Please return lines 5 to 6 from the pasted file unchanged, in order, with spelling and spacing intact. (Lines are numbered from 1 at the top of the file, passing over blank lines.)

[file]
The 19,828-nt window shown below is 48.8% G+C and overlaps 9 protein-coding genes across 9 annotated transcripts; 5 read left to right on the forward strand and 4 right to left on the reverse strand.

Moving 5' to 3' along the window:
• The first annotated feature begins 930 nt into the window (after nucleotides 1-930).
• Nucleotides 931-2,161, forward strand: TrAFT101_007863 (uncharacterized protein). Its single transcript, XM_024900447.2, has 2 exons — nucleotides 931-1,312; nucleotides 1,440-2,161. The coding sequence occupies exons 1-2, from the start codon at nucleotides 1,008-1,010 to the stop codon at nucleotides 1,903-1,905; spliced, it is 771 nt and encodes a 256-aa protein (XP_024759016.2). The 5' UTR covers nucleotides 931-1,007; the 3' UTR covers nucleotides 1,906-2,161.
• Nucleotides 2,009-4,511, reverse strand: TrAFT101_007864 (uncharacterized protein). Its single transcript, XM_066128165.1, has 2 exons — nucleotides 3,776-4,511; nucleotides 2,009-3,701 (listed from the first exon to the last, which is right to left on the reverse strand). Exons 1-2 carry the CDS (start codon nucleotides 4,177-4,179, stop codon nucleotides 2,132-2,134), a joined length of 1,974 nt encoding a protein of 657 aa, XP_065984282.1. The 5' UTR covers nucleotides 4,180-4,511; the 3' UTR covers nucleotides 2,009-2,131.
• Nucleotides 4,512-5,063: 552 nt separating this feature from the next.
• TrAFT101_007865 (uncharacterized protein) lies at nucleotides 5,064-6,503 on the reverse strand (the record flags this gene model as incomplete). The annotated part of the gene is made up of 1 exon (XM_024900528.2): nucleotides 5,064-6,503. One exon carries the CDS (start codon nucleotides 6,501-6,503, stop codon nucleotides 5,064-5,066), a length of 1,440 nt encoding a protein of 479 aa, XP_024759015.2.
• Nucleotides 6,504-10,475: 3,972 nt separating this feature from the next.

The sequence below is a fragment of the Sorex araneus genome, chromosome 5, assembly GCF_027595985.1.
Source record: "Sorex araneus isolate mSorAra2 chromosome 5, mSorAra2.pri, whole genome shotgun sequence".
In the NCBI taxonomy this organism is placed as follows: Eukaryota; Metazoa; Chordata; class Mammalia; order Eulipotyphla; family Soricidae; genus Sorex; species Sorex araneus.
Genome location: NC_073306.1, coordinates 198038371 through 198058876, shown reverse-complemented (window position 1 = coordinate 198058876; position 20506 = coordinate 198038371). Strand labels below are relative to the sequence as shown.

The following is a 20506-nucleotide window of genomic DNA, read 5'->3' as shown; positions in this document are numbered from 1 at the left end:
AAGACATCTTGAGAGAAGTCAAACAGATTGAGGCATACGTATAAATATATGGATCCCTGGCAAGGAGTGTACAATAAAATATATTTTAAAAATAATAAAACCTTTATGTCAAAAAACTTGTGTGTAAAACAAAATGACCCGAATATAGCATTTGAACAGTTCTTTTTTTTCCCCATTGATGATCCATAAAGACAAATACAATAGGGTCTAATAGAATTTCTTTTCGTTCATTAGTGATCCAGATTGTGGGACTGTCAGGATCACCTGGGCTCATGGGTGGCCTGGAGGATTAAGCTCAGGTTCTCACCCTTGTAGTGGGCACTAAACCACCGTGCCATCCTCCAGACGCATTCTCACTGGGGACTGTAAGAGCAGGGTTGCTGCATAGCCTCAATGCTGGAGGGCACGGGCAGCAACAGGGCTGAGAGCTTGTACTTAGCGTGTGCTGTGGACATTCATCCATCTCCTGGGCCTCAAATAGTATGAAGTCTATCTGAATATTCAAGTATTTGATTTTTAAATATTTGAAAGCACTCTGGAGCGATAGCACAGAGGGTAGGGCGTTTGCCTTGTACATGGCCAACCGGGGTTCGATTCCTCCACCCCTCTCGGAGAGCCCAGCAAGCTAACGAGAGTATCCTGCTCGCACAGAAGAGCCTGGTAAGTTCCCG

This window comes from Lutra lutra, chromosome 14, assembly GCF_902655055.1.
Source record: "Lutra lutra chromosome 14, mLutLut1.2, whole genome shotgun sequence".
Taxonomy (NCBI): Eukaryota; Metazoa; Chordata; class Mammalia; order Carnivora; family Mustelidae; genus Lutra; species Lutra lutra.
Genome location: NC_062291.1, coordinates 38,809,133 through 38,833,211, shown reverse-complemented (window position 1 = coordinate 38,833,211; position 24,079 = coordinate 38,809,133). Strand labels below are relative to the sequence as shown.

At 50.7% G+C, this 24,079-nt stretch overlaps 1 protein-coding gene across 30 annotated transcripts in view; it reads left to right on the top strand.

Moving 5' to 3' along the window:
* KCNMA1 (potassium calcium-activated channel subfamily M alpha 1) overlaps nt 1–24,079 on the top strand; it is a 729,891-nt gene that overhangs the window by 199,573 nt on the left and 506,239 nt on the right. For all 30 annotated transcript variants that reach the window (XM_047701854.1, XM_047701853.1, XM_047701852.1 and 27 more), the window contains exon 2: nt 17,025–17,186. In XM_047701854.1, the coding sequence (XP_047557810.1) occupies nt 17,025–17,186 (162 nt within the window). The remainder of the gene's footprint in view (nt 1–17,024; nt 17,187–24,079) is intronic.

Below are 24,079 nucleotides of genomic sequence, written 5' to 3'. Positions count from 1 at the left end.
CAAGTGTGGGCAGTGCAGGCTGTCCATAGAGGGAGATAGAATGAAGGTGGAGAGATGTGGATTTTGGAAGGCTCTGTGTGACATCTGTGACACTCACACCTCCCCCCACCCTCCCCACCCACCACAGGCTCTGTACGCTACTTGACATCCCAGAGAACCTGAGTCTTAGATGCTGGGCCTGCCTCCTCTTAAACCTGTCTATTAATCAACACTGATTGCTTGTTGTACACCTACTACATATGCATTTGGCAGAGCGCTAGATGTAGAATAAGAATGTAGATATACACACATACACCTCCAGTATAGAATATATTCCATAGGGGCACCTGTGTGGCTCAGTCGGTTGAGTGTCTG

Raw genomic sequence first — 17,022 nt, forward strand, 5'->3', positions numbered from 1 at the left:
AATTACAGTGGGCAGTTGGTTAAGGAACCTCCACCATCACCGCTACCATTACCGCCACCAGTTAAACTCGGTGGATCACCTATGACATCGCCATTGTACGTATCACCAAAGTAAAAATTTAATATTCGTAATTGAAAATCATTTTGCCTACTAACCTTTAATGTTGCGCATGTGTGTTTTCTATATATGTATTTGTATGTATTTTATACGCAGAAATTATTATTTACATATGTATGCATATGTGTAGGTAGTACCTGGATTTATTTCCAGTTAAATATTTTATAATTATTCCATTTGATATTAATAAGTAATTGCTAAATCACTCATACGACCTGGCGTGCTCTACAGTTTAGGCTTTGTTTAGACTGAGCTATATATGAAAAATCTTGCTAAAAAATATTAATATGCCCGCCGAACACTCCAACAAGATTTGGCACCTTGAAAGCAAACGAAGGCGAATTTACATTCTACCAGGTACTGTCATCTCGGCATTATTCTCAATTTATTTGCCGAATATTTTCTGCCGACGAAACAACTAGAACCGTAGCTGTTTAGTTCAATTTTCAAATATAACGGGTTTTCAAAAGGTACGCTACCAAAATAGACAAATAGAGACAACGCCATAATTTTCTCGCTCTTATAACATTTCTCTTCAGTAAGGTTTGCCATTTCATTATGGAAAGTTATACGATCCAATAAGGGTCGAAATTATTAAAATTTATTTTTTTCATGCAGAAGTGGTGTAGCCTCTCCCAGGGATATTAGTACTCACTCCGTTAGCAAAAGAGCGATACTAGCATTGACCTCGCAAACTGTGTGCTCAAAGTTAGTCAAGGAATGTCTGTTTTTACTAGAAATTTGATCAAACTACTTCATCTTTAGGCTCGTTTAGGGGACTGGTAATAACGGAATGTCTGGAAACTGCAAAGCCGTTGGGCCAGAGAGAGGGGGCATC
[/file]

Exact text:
• Nucleotides 2,009-4,511, reverse strand: TrAFT101_007864 (uncharacterized protein). Its single transcript, XM_066128165.1, has 2 exons — nucleotides 3,776-4,511; nucleotides 2,009-3,701 (listed from the first exon to the last, which is right to left on the reverse strand). Exons 1-2 carry the CDS (start codon nucleotides 4,177-4,179, stop codon nucleotides 2,132-2,134), a joined length of 1,974 nt encoding a protein of 657 aa, XP_065984282.1. The 5' UTR covers nucleotides 4,180-4,511; the 3' UTR covers nucleotides 2,009-2,131.
• Nucleotides 4,512-5,063: 552 nt separating this feature from the next.